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The Materials Genome in Action

Periodic Reporting for period 3 - MaGic (The Materials Genome in Action)

Reporting period: 2018-11-01 to 2020-04-30

It is now possible to make an enormous spectrum of different, novel nanoporous materials simply by changing the building blocks in the synthesis of Metal Organic Frameworks (MOF) or related materials. This unique chemical tunability allows us to tailor-make materials that are optimal for a given application. The promise of finding just the right material seems remote however: because of practical limitations we can only ever synthesize, characterize, and test a tiny fraction of all possible materials. To take full advantage of this development, therefore, we need to develop alternative techniques, collectively referred to as Materials Genomics, to rapidly screen large numbers of materials and obtain fundamental insights into the chemical nature of the ideal material for a given application.

Our ERC team tackles the challenge and promise posed by this unprecedented chemical tunability through the development of a multi-scale computational approach, which aims to reliably predict the performance of novel materials before synthesis. The team is developing methodologies to generate libraries of representative sets of synthesizable hypothetical materials and perform large-scale screening of these libraries. These studies should give us fundamental insights into the common molecular features of the top-performing materials. The methods developed will be combined into an open access infrastructure in which our hypothetical materials are publicly accessible for data mining and big-data analysis.

The project is organized in three Work Packages:

(1) Screen materials for gas separations and develop the tools to predict the best materials for carbon capture. In this Work Package the objective is to develop different computational tools to efficiently generate materials in silico and predict their properties.

(2) Gain insights into and develop a computational methodology for screening the mechanical properties of nanoporous materials. Often MOFs are not sufficiently stable against mechanical forces. The objective of this work package is to develop the tools to efficiently compute the mechanical properties and to use these tools to obtain a molecular understanding of what makes a MOF mechanically stable.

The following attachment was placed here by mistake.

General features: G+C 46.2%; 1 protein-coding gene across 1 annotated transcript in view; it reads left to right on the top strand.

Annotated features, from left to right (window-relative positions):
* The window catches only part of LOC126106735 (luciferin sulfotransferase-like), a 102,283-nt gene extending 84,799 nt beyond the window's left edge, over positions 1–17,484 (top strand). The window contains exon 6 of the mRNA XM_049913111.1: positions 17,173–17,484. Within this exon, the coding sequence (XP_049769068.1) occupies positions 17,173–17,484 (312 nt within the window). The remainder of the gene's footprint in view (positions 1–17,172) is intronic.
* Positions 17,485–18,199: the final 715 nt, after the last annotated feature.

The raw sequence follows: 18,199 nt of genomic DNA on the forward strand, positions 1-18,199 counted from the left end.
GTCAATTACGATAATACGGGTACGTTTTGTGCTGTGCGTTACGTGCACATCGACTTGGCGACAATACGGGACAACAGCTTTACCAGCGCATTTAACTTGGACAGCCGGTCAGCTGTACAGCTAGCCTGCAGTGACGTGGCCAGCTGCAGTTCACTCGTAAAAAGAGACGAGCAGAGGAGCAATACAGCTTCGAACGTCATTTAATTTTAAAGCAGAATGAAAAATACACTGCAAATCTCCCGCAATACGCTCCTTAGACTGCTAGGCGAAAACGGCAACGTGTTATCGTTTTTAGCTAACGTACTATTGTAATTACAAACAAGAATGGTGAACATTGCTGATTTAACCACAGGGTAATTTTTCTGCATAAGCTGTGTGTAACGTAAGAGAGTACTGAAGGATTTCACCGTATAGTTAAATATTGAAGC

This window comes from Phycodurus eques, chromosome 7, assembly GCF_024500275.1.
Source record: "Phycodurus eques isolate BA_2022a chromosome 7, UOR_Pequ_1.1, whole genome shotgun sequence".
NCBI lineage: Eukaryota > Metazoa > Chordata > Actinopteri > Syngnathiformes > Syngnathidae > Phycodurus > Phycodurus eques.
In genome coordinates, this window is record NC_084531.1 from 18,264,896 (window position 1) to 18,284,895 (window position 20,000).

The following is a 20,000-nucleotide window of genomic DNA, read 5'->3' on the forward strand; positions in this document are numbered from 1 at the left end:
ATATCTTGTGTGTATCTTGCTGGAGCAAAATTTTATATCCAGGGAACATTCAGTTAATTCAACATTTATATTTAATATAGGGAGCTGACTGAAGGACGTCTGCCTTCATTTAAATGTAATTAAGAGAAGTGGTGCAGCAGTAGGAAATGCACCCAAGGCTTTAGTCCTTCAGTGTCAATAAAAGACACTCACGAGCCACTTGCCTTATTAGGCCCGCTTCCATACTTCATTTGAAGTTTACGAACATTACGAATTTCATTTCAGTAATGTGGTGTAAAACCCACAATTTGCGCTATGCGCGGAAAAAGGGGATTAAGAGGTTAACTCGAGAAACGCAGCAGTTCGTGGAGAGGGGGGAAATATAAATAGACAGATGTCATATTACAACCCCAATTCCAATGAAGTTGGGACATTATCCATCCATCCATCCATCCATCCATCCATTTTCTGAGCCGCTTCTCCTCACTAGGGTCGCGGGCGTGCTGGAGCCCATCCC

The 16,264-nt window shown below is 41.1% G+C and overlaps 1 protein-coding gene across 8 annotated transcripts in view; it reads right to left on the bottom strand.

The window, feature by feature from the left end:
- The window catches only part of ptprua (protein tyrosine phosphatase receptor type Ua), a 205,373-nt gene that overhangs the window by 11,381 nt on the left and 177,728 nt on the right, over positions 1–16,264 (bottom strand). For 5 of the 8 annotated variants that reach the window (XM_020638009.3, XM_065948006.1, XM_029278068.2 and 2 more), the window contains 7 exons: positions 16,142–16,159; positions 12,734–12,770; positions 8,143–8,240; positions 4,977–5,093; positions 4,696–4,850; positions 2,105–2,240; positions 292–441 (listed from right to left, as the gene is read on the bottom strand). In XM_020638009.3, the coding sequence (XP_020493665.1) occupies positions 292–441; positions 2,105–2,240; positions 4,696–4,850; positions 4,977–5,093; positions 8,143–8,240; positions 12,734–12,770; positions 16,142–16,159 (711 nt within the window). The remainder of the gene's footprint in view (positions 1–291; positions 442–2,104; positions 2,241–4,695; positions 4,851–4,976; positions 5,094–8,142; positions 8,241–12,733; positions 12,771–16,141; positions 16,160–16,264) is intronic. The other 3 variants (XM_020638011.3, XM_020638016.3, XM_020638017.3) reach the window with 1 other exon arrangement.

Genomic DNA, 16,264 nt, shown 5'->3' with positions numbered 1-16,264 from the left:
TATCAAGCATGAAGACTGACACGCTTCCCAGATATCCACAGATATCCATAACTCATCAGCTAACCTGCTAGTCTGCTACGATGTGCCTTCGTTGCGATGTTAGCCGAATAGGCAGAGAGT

(3) Achieve a detailed molecular understanding of the performance of some MOFs. The objective of this work package is to obtain a detailed molecular understanding of the behaviour of MOFs that cannot be explained with the conventional methods

The overall objective is to combine the methods and expertise developed in these work packages to predict novel materials to efficiently capture carbon. The ultimate aim is to find materials that can capture CO2 from flue gasses more efficiently, and hence reduce the costs of carbon capture.
We have focused on developing methodologies to predict in silico different materials. We have generated a library of MOFs with the MOF-74 topology. These materials are of practical interest because of they contain open metal sites. Of particular importance was that subsequently one of the predicted structures was successfully synthesized and the predicted adsorption isotherms of this material were in excellent agreement with the experimental one. We also generated a library of covalent organic frameworks (COFS), a library of schwarzites as can be obtained from zeolite templating, and a library of 2-D zeolite materials. In the future these materials will be screened for different applications (methane storage and different gas separations).

The method developments were focused on how to quantify similarity between pore shapes. At present the most reliable method is inspection by eye, but with thousands of materials this is not feasible anymore, we develop a methodology using applied topology to quantify the similarity between pores. A surprising problem in the databases of MOF crystal structures is that there are many duplicates, which the conventional techniques are not able to detect. We developed a procedure to detect these duplicates. We also have developed an improved algorithm to compute the pore volume of these materials. For some particular systems the conventional method gave incorrect results.

In addition, significant progress has been made on understanding the mechanical properties of MOFs. As a first step we tested the accuracy of force fields to predict mechanical properties. Once we established that these force fields were sufficiently accurate, we used them in a systematic study on how the MOF topology and functionalization contribute to the mechanical stability of the materials. This work gave us a simple recipe to predict whether functionalization of the MOF would lead to a stronger material. We also made significant progress in developing Machine Learning tools to analyse the data.

One of the highlight was a computational discovery of a novel material to capture CO2. This discovery was possible my development of a novel algorithm to screen materials inspired by drug design. Of particular importance was the prediction that the material also performed well in wet flue gasses. Subsequent synthesis and testing of this material showed that it outperformed commercial materials. The results of this work was published in Nature.
A mayor breakthrough was the discovery of a novel class of metal organic frameworks that are able to efficiently capture CO2 from wet flue gasses. We expect to further optimise the separation. In addition, we are now developing machine learning tools to more efficiently screen the databases.
Topological diversity of the top performing zeolites for methane storage